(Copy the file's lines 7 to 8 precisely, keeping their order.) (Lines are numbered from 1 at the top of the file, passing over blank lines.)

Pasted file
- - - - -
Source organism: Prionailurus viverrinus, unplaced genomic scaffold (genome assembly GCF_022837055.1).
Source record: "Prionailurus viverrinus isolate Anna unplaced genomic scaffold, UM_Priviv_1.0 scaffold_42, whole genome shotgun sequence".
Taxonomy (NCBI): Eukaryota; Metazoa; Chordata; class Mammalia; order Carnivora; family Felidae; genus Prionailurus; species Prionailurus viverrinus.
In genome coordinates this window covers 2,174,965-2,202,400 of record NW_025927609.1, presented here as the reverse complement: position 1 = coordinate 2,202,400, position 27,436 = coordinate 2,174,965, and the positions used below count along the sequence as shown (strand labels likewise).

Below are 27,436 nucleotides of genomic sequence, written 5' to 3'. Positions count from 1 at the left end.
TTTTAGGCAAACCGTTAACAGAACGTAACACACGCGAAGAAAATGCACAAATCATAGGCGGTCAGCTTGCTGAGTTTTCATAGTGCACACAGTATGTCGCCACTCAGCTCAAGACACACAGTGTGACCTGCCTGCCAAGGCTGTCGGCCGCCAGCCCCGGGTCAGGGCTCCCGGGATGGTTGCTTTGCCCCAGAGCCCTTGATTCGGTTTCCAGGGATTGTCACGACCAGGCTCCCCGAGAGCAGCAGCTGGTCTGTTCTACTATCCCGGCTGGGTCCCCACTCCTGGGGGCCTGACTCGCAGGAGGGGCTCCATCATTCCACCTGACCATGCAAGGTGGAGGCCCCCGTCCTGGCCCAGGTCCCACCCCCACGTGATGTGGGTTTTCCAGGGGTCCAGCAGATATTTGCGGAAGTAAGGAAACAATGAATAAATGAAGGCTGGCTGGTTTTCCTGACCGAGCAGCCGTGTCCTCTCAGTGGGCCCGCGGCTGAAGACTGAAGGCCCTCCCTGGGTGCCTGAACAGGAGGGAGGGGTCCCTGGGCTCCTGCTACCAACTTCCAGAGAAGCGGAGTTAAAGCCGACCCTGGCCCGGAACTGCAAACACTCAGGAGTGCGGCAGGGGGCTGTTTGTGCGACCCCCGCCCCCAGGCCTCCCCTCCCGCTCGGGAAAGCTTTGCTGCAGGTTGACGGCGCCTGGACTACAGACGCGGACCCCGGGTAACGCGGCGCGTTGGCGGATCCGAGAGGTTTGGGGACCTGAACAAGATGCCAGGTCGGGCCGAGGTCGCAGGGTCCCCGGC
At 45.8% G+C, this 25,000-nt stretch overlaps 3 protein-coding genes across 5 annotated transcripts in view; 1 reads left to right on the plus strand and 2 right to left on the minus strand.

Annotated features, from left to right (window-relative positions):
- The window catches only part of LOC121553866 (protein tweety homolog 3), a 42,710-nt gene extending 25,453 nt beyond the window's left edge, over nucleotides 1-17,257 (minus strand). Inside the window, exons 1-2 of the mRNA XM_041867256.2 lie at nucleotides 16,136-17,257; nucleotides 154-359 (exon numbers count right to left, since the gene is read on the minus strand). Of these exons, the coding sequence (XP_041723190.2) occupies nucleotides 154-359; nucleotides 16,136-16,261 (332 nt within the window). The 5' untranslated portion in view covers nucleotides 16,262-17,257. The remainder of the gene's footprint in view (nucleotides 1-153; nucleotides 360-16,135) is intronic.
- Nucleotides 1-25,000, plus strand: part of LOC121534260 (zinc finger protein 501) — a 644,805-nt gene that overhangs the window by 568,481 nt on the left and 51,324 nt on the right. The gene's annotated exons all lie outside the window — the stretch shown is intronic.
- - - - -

At 45.8% G+C, this 25,000-nt stretch overlaps 3 protein-coding genes across 5 annotated transcripts in view; 1 reads left to right on the plus strand and 2 right to left on the minus strand.

Annotated features, from left to right (window-relative positions):